– Hong Kong finance world facing challenges with SPACs and tech company listings
– Suggestions to relax listing process, focus on global companies and online marketplace for investments
Well, folks, it seems like the finance world is throwing a curveball. It’s like a pitcher on a baseball field, but instead of throwing fastballs, it’s throwing SPACs. Now, don’t ask me what a SPAC is. All I know is that in Hong Kong, you need to raise at least $128 million from people who apparently know what they’re doing and find a company to buy within 24 months. Sounds simple, right? Well, not so much. The Hong Kong Exchanges and Clearing Limited (HKEX) has been standing on that metaphorical pitcher’s mound all of 2023, and not a single SPAC has left their hand.
Now, the folks over at the HKEX didn’t just sit around twiddling their thumbs. They came up with this thing called the Chapter 18C rule. It’s a fancy way of saying that if you have a tech company not making any money but is worth $1.28 billion, you can still list it. But guess what? Nobody has taken them up on that offer either. It seems that the investors in Hong Kong are a cautious bunch, and can you blame them? The Hang Seng Index, the barometer of the financial health in Hong Kong, has been on a downward spiral, going down 14% in 2023. That’s like going on a diet and losing 14% of your body weight without even trying.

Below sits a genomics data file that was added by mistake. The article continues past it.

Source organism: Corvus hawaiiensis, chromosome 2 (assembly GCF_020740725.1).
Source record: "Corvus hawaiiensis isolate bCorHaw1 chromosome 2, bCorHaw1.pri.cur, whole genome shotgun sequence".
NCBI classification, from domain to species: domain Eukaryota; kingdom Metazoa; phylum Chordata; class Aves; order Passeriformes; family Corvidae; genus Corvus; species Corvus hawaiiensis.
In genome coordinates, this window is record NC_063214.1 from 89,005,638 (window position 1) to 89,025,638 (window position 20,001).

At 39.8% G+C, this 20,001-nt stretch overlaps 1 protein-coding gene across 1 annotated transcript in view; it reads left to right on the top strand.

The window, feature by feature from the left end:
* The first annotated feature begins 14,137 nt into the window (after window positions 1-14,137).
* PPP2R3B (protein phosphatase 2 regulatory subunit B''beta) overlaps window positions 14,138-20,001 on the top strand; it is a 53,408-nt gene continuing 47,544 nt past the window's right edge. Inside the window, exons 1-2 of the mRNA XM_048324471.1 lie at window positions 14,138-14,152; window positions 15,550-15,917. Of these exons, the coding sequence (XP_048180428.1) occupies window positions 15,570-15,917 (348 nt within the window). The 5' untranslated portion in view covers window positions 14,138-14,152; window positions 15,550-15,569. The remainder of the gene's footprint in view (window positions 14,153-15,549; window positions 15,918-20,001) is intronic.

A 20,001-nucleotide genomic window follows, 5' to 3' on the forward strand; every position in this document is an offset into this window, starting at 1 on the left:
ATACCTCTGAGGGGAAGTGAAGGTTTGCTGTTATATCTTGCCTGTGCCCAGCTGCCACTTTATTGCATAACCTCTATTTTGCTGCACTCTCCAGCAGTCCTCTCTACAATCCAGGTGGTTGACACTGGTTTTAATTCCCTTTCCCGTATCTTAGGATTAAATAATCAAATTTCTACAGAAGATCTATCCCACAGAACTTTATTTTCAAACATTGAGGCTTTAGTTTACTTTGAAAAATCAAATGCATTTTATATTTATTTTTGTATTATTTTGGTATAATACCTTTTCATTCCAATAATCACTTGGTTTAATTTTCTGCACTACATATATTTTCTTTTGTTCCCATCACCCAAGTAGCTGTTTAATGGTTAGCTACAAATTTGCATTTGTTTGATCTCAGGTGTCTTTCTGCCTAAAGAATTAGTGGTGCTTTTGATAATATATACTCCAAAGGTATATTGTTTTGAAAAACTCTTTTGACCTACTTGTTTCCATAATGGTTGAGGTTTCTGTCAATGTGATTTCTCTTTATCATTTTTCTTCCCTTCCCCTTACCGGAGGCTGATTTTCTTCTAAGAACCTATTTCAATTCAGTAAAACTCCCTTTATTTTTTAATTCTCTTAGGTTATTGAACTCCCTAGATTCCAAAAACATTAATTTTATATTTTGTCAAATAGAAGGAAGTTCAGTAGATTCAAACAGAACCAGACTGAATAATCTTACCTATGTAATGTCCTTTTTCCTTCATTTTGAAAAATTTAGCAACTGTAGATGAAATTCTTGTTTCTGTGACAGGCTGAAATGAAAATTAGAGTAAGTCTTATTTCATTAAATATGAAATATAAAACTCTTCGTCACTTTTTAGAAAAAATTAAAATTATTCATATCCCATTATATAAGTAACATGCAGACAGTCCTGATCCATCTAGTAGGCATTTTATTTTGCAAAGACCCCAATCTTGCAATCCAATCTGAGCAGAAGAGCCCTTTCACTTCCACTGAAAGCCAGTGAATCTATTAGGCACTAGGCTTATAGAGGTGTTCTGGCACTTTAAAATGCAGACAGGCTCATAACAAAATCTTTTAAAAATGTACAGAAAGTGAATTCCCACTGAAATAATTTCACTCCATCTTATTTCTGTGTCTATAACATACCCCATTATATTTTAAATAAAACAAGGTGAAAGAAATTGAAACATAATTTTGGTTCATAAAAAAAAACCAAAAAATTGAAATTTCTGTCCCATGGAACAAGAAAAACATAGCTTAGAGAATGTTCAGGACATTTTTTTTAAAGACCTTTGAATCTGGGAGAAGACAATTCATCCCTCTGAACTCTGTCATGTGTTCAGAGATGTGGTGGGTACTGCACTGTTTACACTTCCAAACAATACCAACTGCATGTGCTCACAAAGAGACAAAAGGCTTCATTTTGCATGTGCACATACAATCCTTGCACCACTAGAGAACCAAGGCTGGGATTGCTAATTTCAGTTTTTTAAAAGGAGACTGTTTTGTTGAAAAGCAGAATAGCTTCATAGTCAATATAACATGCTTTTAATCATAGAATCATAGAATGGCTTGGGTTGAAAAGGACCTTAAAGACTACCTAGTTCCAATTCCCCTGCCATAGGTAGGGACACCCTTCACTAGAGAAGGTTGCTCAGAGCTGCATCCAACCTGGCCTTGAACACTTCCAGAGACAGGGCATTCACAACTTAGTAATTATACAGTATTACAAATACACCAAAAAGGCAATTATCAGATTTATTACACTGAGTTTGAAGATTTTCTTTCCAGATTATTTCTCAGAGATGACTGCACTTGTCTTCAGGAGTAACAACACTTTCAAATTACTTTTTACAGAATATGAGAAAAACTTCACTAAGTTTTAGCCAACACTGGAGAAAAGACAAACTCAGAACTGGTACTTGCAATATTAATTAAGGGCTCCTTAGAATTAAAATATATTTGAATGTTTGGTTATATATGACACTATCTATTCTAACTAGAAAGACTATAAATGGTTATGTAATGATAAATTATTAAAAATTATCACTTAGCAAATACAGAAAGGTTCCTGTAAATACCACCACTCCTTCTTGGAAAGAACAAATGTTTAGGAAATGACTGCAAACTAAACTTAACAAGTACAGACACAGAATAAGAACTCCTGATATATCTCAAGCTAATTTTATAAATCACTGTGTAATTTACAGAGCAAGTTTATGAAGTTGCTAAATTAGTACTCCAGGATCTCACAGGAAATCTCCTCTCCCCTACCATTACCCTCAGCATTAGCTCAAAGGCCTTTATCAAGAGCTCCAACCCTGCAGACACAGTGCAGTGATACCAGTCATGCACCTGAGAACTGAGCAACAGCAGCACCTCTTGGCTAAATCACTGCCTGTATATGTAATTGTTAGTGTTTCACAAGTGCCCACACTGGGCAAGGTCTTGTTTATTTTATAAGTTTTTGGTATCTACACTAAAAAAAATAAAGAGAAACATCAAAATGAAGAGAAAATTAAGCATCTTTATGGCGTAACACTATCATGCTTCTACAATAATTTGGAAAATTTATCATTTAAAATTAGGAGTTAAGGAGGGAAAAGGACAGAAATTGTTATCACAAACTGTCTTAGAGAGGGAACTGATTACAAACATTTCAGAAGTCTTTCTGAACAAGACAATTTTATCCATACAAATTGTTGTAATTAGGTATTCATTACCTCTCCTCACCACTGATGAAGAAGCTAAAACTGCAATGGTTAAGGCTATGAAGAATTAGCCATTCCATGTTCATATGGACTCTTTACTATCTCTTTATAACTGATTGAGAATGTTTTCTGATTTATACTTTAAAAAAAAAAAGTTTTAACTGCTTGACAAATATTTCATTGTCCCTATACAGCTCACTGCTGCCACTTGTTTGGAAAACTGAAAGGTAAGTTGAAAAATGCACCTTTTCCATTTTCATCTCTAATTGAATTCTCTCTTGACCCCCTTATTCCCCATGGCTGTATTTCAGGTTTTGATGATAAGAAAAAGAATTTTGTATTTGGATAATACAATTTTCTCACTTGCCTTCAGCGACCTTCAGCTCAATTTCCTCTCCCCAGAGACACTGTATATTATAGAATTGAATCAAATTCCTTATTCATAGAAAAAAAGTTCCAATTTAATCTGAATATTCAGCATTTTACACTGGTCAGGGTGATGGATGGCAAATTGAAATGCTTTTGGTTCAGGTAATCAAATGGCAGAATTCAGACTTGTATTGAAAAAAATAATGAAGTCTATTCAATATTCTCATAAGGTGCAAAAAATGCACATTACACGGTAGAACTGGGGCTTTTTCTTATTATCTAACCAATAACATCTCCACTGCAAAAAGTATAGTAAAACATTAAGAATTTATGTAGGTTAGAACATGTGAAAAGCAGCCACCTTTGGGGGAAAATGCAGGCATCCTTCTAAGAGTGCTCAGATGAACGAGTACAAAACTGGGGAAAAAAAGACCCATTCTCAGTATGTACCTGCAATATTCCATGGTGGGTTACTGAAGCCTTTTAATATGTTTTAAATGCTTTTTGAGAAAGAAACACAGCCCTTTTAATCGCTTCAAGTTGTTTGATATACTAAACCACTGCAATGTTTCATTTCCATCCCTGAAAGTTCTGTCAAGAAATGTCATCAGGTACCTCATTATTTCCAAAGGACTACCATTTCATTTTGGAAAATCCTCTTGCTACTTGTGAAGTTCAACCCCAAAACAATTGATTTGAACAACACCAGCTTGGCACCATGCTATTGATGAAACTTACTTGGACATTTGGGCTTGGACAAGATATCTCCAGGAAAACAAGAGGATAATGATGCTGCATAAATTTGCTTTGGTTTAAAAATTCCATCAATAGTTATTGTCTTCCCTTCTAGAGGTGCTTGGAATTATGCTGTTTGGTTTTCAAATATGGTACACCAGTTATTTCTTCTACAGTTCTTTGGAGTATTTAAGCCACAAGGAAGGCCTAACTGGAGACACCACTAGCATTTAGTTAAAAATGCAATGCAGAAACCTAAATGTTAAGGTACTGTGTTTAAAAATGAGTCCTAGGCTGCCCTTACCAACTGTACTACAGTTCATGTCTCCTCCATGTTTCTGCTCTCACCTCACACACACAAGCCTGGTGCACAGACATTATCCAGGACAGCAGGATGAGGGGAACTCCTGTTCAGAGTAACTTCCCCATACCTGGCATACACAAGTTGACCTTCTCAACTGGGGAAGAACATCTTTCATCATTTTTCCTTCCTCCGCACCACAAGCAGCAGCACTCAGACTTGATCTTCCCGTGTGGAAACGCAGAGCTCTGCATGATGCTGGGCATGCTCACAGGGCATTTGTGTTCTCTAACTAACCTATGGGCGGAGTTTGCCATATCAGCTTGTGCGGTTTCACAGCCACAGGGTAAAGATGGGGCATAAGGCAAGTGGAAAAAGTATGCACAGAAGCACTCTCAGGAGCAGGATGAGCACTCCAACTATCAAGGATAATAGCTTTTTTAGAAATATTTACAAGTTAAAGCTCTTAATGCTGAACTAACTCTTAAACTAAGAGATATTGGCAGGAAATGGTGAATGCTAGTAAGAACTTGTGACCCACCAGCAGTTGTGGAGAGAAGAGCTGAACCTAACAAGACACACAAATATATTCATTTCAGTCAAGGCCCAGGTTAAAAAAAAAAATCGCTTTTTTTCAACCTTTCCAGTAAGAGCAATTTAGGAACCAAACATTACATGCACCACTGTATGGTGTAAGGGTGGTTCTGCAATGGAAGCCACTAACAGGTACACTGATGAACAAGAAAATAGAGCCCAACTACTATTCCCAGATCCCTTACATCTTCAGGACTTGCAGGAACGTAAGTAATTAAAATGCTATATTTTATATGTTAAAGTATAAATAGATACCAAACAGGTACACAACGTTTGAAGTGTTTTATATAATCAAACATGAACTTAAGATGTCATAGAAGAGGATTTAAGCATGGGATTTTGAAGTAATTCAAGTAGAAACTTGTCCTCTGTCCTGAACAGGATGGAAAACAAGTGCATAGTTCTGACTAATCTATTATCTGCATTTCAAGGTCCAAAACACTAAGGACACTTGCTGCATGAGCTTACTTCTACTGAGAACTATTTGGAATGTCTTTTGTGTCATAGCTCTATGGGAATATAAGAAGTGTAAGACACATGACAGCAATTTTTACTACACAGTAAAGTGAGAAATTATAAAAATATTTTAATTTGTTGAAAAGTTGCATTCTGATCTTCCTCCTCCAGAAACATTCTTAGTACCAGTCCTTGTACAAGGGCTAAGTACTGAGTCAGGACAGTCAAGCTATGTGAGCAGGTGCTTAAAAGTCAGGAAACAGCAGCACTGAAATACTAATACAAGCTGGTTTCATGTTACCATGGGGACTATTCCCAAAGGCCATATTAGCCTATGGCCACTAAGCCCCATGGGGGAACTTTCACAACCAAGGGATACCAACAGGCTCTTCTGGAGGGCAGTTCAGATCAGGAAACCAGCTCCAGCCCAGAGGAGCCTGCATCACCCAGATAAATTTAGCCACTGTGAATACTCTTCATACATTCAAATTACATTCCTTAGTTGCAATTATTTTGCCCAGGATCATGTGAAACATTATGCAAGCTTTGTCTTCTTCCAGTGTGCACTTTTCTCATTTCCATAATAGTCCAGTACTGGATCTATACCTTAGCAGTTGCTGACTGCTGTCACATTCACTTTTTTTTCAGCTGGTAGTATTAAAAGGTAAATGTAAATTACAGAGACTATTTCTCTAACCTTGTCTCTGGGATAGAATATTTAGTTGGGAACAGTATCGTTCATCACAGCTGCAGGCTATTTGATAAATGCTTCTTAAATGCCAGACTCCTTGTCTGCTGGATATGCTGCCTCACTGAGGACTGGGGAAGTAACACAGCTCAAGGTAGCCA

You see, folks, this decline isn’t just because the investors ate something bad for lunch. It’s a cocktail of troubles, from the U.S. Federal Reserve hiking interest rates like a hiker on a mountain trail, to geopolitical tensions and economic recovery in China crawling slower than a snail on a hot sidewalk. Then there’s the real estate sector, which is adjusting like a teenager trying to figure out their outfit for the first day of school.
But don’t worry, there’s hope. Stacey Wong, president of something called the Association of Hong Kong Capital Market Practitioners, thinks the HKEX can turn things around by relaxing the listing process. Maybe give it a nice massage, some soothing music. Create a clear roadmap to listing, she says. Make that road as straight as an arrow, and maybe, just maybe, the companies will follow it. She also thinks that the HKEX should keep asking global companies to join them, like a kid inviting friends to a birthday party. And if they focus on the Middle East and Southeast Asia, they might just get more RSVPs.
Edward Au, a bigwig at Deloitte China, agrees. He thinks the HKEX should play nice with the emerging economies in the Middle East and ASEAN. But he also has another idea. He wants to set up an online platform for venture capital and private equity investments. You know, creating an online marketplace, like eBay for the big financial players. Now that’s an idea I can get behind.
So there it is folks, the financial saga of the HKEX in 2023. It may not have been a great year, but who knows what 2024 will bring. For now, I’m just going to sit back and watch the show. Who needs Netflix when you have the world of finance?